First Moon Parties, humiliation, and humor

This ad has been circulating recently, and many people are highly amused. There are are also many outraged people. I get both sides on this one, because I think there’s both really good and really bad here. So let’s watch and then break it down a little bit:

The good:

  • A girl who’s excited to get her period? Rock on!
  • A whole community of people who are supportive of a girl getting her period, even if not on-target with their responses and gifts? Fantastic! I could go on and on about this one, which is really the strength of the ad. We need to talk more about

The bad:

  • A uterus piñata? This sound not be a thing, like Disney princess piñatas. No one should hit a uterus and no one should hit a child. Making these things into piñatas for amusement only results in scary images.
  • But the larger issue at play here is that the mother in this ad humiliates her daughter on purpose as a form of punishment. How does anyone think that’s okay? It’s not okay, it’s horrible. Okay, so your daughter lies to you? Talk with your daughter about it. Don’t go out of your way to publicly shame her – and then boast about it!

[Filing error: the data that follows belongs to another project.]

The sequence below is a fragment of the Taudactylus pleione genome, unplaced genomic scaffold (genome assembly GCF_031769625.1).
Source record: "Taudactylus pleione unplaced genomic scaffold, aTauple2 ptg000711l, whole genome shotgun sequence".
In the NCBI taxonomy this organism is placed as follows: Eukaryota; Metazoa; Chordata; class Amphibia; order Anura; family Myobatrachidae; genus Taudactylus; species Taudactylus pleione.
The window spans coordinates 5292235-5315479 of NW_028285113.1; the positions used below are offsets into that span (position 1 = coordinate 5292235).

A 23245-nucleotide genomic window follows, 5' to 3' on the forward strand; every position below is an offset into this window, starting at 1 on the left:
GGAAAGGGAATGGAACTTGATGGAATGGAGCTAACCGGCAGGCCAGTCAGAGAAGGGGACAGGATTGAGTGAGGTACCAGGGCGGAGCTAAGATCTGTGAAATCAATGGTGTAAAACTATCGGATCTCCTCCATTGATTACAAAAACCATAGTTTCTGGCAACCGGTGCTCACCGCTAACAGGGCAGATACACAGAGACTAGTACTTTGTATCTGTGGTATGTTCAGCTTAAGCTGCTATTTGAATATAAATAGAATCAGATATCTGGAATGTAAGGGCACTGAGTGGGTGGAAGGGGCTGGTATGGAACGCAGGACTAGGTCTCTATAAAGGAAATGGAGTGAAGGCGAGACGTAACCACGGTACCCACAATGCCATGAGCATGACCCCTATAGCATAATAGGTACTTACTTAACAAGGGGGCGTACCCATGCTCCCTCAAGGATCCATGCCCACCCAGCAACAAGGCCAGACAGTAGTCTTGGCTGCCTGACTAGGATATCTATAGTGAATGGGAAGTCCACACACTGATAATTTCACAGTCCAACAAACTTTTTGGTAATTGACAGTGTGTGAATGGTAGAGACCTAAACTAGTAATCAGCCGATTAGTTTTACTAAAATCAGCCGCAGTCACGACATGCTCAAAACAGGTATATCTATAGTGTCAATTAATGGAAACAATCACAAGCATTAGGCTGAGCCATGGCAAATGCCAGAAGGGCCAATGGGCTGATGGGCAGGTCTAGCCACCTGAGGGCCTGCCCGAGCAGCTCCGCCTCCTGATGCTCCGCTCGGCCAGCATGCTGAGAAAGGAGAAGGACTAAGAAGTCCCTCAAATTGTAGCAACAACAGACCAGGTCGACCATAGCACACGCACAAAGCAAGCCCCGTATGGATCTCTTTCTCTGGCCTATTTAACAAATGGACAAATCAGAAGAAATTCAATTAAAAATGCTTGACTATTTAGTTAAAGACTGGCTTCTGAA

I’m surprised at how much play this ad is getting. The first time I saw it, I chuckled, because it’s well written, produced, and, let’s be honest, Pin The Pad On The Period and Bobbing For Ovaries are hilarious party games. But how often does something that is so overtly about periods get so much attention? As of my writing, the video has been viewed (in its original upload, it’s in tons of other places too now) more than 12 million times in four days. That’s crazy attention!
So how willing am I to ignore the blatantly offensive way that the mother treats her daughter, the continued discrimination of young people, for the greater good of clarity in conversations about female reproduction cycles? Well, I’m not. Which is why I haven’t posted the video until now, although I acknowledged that it was funny on someone else’s post.
We should all have higher standards than this – not in terms of humor, production value, or open communication, but in the way(s) that we treat the people who we love most and the way(s) that we represent that treatment in the public eye, even at the loss of humor. I’m disappointed, Hello Flo, that you lowered your standards in order to increase attention. It’s just not cool, particularly given your company’s professed standards to “educate, inspire, and entertain.” Instead, with this ad, you’ve entertained us, yes, but at the expense of a population who have few enough people in their corner to begin with.